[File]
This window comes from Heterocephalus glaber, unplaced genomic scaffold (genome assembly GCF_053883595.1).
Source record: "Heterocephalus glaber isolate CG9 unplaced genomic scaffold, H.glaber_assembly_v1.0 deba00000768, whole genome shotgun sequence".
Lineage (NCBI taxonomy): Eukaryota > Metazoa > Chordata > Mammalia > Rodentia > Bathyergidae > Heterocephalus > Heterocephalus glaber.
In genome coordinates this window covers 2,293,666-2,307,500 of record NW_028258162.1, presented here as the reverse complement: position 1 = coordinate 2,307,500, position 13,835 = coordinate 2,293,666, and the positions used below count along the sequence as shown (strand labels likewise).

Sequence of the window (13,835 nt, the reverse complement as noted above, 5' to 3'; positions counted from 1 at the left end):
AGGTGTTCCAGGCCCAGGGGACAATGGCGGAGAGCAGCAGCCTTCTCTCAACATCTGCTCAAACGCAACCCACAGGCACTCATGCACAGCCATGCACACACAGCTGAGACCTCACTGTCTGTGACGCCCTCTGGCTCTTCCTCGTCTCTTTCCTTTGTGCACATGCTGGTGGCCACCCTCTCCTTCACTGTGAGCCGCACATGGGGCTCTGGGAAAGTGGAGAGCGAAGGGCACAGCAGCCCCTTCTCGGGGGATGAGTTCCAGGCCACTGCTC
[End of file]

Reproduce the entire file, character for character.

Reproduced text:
This window comes from Heterocephalus glaber, unplaced genomic scaffold (genome assembly GCF_053883595.1).
Source record: "Heterocephalus glaber isolate CG9 unplaced genomic scaffold, H.glaber_assembly_v1.0 deba00000768, whole genome shotgun sequence".
Lineage (NCBI taxonomy): Eukaryota > Metazoa > Chordata > Mammalia > Rodentia > Bathyergidae > Heterocephalus > Heterocephalus glaber.
In genome coordinates this window covers 2,293,666-2,307,500 of record NW_028258162.1, presented here as the reverse complement: position 1 = coordinate 2,307,500, position 13,835 = coordinate 2,293,666, and the positions used below count along the sequence as shown (strand labels likewise).

Sequence of the window (13,835 nt, the reverse complement as noted above, 5' to 3'; positions counted from 1 at the left end):
AGGTGTTCCAGGCCCAGGGGACAATGGCGGAGAGCAGCAGCCTTCTCTCAACATCTGCTCAAACGCAACCCACAGGCACTCATGCACAGCCATGCACACACAGCTGAGACCTCACTGTCTGTGACGCCCTCTGGCTCTTCCTCGTCTCTTTCCTTTGTGCACATGCTGGTGGCCACCCTCTCCTTCACTGTGAGCCGCACATGGGGCTCTGGGAAAGTGGAGAGCGAAGGGCACAGCAGCCCCTTCTCGGGGGATGAGTTCCAGGCCACTGCTC